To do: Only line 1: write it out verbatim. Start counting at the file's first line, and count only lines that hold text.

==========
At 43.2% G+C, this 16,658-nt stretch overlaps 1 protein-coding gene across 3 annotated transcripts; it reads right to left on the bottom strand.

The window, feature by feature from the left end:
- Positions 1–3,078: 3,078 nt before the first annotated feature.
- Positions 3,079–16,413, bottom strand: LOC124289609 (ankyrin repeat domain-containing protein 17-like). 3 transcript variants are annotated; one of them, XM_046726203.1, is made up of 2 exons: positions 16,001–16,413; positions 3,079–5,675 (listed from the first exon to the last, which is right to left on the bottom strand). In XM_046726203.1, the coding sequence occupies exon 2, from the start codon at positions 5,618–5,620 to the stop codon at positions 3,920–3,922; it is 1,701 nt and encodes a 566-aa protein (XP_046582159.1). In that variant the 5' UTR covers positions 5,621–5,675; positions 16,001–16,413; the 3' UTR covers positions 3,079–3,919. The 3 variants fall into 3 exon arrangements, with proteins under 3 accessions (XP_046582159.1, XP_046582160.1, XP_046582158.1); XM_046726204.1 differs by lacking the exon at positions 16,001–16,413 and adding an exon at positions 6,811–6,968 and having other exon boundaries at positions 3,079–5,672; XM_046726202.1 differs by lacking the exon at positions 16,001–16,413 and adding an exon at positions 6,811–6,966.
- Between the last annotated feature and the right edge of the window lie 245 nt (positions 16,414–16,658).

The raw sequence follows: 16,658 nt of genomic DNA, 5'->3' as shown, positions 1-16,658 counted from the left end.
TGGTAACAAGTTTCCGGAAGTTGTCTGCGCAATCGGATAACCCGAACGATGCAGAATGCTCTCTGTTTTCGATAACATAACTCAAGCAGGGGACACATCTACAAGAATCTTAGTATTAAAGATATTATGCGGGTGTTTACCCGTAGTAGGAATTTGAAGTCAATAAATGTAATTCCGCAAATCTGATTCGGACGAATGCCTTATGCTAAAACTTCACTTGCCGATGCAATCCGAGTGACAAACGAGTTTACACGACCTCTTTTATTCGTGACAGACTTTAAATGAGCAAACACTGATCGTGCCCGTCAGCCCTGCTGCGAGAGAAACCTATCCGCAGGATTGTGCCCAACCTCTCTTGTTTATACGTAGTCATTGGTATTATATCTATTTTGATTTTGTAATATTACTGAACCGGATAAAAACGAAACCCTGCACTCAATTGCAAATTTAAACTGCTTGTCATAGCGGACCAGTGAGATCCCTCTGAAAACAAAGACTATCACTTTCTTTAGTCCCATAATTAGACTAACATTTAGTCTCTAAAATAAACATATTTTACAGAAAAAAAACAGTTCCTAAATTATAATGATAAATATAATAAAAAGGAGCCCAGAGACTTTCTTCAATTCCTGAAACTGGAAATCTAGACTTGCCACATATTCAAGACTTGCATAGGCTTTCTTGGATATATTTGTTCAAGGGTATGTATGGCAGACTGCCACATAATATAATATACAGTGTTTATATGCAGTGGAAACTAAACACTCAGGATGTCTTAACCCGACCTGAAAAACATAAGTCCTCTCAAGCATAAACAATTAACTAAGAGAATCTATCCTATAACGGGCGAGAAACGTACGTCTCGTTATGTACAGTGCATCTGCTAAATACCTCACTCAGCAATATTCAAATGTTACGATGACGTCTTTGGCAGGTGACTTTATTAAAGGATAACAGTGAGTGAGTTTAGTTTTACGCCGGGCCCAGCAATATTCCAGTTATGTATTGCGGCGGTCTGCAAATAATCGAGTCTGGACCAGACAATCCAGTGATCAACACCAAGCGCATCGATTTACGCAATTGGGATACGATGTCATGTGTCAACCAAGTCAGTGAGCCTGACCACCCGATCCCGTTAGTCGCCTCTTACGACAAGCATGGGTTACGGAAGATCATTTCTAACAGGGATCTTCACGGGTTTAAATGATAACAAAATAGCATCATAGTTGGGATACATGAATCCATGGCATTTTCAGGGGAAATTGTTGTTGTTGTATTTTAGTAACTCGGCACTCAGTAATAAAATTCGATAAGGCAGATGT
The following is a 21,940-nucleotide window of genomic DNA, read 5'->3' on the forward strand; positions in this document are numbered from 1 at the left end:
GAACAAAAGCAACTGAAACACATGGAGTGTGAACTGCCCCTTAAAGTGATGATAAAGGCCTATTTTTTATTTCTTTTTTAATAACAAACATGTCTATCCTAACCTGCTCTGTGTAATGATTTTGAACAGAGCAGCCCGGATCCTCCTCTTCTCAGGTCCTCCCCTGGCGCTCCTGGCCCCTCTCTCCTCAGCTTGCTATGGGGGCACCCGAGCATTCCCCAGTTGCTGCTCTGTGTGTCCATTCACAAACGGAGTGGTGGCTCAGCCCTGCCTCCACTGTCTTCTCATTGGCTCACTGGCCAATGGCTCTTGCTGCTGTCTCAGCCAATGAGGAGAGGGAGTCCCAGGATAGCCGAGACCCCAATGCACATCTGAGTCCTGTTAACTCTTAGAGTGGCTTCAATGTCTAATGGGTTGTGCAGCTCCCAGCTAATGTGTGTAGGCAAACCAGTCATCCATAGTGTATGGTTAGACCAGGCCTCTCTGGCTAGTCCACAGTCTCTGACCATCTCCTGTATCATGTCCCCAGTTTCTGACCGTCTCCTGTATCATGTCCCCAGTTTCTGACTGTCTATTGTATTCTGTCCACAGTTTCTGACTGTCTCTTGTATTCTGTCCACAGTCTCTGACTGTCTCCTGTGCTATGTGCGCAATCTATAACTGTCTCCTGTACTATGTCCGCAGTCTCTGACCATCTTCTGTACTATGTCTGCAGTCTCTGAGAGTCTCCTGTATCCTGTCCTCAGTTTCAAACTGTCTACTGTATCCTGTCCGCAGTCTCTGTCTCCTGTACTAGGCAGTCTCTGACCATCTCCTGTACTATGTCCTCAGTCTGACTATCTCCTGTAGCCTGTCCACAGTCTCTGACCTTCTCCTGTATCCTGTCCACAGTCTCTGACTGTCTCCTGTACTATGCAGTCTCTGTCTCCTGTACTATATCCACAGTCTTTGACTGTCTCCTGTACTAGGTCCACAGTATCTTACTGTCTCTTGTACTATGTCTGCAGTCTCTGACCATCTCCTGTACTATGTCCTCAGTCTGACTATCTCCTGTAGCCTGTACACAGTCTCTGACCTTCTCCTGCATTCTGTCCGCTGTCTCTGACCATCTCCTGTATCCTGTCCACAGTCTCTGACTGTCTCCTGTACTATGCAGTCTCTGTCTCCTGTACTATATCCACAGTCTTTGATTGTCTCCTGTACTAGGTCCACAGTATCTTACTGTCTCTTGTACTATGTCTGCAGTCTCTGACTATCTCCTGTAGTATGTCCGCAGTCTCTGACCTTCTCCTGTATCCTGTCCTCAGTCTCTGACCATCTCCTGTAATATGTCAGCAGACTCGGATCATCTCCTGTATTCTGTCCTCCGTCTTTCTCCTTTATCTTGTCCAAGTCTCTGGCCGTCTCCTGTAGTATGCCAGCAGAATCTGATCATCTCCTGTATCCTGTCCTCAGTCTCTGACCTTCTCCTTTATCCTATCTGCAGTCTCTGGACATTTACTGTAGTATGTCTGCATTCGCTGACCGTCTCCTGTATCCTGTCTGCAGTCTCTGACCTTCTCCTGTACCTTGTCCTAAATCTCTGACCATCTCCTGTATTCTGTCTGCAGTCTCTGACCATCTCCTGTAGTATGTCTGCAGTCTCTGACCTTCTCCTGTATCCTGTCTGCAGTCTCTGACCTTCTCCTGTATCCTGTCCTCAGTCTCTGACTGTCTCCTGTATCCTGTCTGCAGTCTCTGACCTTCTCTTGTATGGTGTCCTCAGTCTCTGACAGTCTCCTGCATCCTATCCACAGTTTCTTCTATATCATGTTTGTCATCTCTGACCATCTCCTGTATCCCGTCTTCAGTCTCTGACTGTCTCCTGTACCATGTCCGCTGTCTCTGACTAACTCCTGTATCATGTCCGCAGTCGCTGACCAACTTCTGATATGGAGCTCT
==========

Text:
At 43.2% G+C, this 16,658-nt stretch overlaps 1 protein-coding gene across 3 annotated transcripts; it reads right to left on the bottom strand.